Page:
Summary: Ainsley O'Leary is so ready to get married—she's even found the engagement ring her boyfriend has stashed away. What she doesn't anticipate is being blindsided by a breakup he chronicles in a blog…which (of course) goes viral. Devastated and humiliated, Ainsley turns to her older half sister, Kate, who's struggling with a sudden loss of her own. Kate's always been the poised, self-assured sister, but becoming a newlywed—and a widow—in the space of four months overwhelms her. Though the sisters were never close, she starts to confide in Ainsley, especially when she learns her late husband was keeping a secret from her. Despite the murky blended-family dynamic that's always separated them, Ainsley's and Kate's heartaches bind their summer together when they come to terms with the inevitable imperfection of relationships and family—and the possibility of one day finding love again.

Review: On Second Thought  s about redefining yourself after unexpected events happen. For me though, it was more about the complex family relationships, especially between Kate and Ainsley. It's not that Kate was mean to Ainsley but more that she was indifferent. Their older brother Sean was more removed from Ainsley and never really wanted anything to do with her. For him, she was the little sister.

Kate and Ainsley couldn't be more different. Kate has been an independent woman for year before meeting and falling in love with Nathan. Ainsley has been in love with and catering to Eric's every whim for 11 years. They aren't even married and she already keeps house while maintaining a job, even if it isn't as demanding as Eric's. With Nathan's sudden death Kate can't help but wonder if she would have been better off never meeting him and falling in love with him. His death sends her reeling and questioning her choices in life.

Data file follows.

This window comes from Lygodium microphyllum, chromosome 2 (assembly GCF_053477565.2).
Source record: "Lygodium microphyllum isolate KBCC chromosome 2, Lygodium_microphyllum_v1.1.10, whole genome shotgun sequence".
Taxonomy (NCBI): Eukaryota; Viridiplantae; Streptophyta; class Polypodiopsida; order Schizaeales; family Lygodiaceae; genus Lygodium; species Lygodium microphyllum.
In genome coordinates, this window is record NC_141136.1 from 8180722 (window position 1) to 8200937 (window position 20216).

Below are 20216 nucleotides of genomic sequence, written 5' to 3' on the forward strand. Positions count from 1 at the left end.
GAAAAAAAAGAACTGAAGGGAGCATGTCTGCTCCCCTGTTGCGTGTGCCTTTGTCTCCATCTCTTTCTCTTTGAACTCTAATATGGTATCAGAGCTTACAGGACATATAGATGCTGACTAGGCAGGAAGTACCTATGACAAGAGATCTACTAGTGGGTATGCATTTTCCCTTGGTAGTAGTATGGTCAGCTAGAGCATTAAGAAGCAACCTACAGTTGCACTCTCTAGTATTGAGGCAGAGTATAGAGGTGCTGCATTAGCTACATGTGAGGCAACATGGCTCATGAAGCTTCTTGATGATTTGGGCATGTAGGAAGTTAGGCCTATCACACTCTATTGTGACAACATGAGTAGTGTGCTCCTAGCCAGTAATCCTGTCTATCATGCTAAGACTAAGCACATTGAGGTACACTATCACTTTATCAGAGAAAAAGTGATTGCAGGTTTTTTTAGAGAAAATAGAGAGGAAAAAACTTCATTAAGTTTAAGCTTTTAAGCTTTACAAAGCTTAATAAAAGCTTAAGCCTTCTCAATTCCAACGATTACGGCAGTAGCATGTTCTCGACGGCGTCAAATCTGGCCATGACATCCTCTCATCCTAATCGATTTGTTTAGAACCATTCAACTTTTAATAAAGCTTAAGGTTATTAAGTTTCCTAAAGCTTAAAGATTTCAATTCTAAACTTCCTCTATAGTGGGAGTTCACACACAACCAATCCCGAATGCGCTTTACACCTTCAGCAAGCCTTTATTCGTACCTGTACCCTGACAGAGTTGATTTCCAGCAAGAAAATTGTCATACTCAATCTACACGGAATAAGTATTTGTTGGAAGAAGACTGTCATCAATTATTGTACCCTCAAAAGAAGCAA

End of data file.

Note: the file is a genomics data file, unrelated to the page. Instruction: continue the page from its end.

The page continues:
When Eric dumps Ainsley very publicly, she is a little lost and questioning how she could have been a bit blind about him all these years. Ainsley doesn't let it keep her down for long though; she is the poster child for resilience.

As Ainsley and Kate live together they begin to bond and appreciate each other in ways that weren't possible. Instead of Kate finding Ainsley's unwavering happiness annoying, she sees it as a good thing that her sister sees the best in every situation. Ainsley sees Kate for what she is; smart, independent, strong.

I really enjoyed the development of the sister's relationship for me that was the focus of the book. I mean you could see the romantic relationships that were going to define the novel a mile a way but they were still a fun ride.

Kristan Higgins books are the best kind of escape for me. They isn't too much fluff but enough to make it interesting. The center of this book is really about family relationships and I think that can resonate with all of us.


Wednesday, February 8, 2017

Julie's Review: My Not So Perfect Life

Author: Sophie Kinsella
Series: None
Publication Date: February 7, 2017
Publisher: Dial Press
Pages: 448
Obtained: publisher via NetGalley
Genre:  Contemporary Fiction
Rating: 4.5/5
Bottom Line: Light fun read about figuring out that life isn't always what it seems either in the flesh or on social media
Grab, Just get it at the library, or Remove from your TBR list? Grab